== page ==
What do you do as a trainer? This can not be solved during lessons as that is when rider and horse obviously feel within their comfort zone even when stretched to a higher level. The advice to go to clinics with different trainers, with several horses in a group and possibly some people watching from the side at establishments where the shows are being organized is a start. This does add another kind of pressure, but still, it's pressure and that is what an insecure rider has to learn to deal with. At the same time the horse gets to see the premises more often and can be taught without the competition stress that this place is not as scary as it thought it was.
Also, the effort a trainer can make to join the rider at competitions occasionally helps. In particular when it turns out that this rider has a problem giving the horse clear aids which the horse is able to rely on in order to feel safe during the warm-up when there are more horses in the arena.
A typical example happened not too long ago when I joined a pupil for her very first affiliated show at Novice level. In the warm-up her horse did a not at all pleasant one-eighty on its hind legs which resulted into some negative comments from the side, such as 'oh, oh,naughty horse' and more. I pulled the rider up to explain how to avoid this behaviour which was only caused by fear for a collision from the horse's point of view. In this case the horse is less flexible around the right leg. When confronted with an approaching horse when on the right rein, having to pass left to left, the rider had to make an extra effort to flex the horse's neck into a shoulder-fore to the right in order to give the horse the secure feeling that it was not on collision course. Problem solved and a potentially disastrous day turned into a second place with 70 %!
Another time I watched a new-ish pupil warming up in just about half the tempo they normally worked in at home. This had been a pattern and one could literally see the horse gradually turning into a bag of nerves with the result a test with several shies resulting into rider and horse leaving the arena very unhappy.
These patterns are not easy to break because, how can the rider become more confident if the horse does not yet know that from now on the pattern has changed and despite the rider doing a better job still feels threatened in competition environments with old ghosts lurking in corners?
It takes time and patience to overcome this lack of confidence but it is certainly possible. The key to this is for the rider to learn and understand how to during the test make their world 'small' as far as what they are doing together. You can make your world small by training yourself not to worry about what 'others' think or say and to think 100% 'inside the arena'; literally, physically and emotionally. You make yourself just as private is if you were in your own arena not worrying about the pussy-cat of the neighbours sitting in the bushes. For a shying horse this means riding it into a productive shoulder-fore during the test. Productive meaning that it has result. If that means the judge comments on it, so be it. Rather a comment on the horse's neck and head being slightly in than losing lots of marks for shying. The horse is now not physically confronted with what's going on outside and starts thinking inside, which is where it is meant to happen. Eventually the horse will grow more confident through this technique and the shying will stop also when starting to ride straighter, promise!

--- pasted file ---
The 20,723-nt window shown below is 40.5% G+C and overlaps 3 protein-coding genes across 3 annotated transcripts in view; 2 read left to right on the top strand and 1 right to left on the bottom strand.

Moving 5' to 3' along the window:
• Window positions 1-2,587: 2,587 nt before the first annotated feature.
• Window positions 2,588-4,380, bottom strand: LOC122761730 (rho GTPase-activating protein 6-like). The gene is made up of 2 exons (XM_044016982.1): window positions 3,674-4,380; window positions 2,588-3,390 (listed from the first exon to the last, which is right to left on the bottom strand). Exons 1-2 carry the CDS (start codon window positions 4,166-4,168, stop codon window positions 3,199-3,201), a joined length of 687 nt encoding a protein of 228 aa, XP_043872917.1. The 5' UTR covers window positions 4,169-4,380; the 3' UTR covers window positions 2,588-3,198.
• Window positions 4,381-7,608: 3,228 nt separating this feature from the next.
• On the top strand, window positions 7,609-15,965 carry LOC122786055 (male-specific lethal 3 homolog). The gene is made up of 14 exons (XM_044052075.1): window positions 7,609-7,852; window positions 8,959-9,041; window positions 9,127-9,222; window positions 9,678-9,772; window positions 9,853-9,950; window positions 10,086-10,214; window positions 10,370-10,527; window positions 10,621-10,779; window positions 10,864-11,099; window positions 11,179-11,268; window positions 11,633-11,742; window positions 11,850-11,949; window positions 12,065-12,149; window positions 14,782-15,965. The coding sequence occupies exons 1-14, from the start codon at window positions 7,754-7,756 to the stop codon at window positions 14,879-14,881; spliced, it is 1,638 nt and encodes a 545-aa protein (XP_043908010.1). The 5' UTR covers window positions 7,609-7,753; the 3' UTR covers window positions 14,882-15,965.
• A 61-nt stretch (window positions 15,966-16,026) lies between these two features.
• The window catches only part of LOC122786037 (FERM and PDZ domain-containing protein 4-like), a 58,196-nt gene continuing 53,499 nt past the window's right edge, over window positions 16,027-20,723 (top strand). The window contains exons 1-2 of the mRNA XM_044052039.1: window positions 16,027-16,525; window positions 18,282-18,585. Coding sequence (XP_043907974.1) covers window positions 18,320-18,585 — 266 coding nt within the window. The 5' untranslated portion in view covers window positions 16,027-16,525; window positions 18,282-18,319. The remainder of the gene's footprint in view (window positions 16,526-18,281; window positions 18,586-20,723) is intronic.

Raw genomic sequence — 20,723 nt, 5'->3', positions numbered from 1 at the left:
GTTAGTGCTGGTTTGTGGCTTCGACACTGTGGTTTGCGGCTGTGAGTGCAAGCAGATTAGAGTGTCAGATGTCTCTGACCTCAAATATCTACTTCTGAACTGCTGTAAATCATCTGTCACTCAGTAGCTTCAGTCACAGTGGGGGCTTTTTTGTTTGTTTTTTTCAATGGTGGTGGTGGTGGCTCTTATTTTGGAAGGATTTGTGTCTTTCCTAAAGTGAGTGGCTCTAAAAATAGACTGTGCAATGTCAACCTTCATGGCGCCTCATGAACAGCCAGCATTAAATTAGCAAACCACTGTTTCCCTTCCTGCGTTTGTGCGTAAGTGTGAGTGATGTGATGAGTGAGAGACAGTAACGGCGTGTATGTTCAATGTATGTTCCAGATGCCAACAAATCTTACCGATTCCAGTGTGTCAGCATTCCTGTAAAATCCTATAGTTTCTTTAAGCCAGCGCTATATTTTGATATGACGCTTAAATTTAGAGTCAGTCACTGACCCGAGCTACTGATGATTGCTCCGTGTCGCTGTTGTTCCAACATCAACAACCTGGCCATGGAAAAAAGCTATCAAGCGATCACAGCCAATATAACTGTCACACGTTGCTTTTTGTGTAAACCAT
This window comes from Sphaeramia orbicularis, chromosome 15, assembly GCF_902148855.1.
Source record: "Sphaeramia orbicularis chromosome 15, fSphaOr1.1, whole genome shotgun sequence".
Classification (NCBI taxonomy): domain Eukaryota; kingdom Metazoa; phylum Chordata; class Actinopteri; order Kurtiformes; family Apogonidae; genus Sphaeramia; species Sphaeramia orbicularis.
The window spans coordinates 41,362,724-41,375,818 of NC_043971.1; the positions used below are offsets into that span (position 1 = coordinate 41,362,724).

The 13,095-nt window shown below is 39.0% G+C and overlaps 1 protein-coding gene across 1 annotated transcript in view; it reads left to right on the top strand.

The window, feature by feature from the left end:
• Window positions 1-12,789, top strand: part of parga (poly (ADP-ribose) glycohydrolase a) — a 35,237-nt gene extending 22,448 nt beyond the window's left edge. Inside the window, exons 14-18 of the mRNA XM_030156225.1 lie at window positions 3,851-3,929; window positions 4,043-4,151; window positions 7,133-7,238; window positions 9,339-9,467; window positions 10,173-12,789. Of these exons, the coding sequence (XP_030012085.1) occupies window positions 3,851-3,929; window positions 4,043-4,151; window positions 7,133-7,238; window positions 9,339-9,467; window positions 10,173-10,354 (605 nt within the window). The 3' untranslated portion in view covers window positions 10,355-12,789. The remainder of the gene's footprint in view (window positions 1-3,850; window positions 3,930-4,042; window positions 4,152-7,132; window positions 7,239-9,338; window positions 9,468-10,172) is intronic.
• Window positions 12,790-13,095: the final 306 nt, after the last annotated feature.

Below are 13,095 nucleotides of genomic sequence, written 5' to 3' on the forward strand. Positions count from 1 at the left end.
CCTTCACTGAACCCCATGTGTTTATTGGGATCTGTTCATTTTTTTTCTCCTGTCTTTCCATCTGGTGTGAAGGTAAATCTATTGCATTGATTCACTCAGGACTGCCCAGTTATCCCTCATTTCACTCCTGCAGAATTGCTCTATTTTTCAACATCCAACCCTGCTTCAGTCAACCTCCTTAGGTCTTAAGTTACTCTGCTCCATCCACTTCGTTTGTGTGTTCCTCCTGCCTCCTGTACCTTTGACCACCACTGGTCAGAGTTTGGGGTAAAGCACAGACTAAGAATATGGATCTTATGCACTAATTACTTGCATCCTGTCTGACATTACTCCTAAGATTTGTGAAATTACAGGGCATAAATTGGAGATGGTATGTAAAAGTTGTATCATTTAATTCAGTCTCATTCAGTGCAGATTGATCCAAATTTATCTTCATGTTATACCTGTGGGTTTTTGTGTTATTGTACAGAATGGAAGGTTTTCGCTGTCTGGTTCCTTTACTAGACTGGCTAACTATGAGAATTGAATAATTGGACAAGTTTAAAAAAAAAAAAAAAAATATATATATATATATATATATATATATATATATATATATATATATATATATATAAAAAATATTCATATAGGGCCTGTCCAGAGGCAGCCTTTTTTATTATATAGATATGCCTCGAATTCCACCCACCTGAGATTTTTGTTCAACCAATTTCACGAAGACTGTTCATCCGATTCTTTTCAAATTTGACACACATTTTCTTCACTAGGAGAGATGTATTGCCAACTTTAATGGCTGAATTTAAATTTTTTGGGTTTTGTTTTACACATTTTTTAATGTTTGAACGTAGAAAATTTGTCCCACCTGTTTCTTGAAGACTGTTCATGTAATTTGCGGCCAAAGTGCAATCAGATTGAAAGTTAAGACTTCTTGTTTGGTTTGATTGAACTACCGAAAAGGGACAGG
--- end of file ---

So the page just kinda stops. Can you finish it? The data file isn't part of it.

Not to dwell on what has gone wrong during the test but thinking forward at all times. This is equally as important and gives the horse a proper chance. It takes practice to consistently prepare the horse for what's to come when it is not a natural gift and the only way to practice is to learn to do it...at competitions.
However, I do want to point a finger. This involves fellow competitors and others watching. Every one competing probably loves their horse and has worked incredibly hard to get there. They have only one goal, which is to show their beloved animal in the best possible way and there is not a better feeling than when someone tells you you've got a lovely horse. Equally there is no worse feeling than when there is a bit of 'oh, oh, naughty horse' going on. It really hurts and is not necessary. Let's be good sports and think twice before we comment. It will really help those suffering from insecurity to up their game.
Finally, being a bit of a 'hippie', I quite like the the thought of a mantra, a simple repeated sentence which expresses what you aspire and want to achieve. This you do regularly and gradually it becomes part of you and you start to believe it. Honestly, for me it worked!
Top Picture: Jen Unwin on her lovely Flora. Jen is a typical example of how to 'rise to the occasion' and able to use her nerves to her advantage.
Bottom: Rachel Wood who had a difficult start with her home bred Jazz but changed it around showing great determination and is now regularly placed at Novice level with consistent scores between 65 and 70%.
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About Liz Barclay
Her love for horses together with her dedication made her into the trainer and dressage rider she is, today. She is versatile and inventive and likes a challenge; whether it is a technical training question, a confidence issue or a problem involving the management of the horse or pony.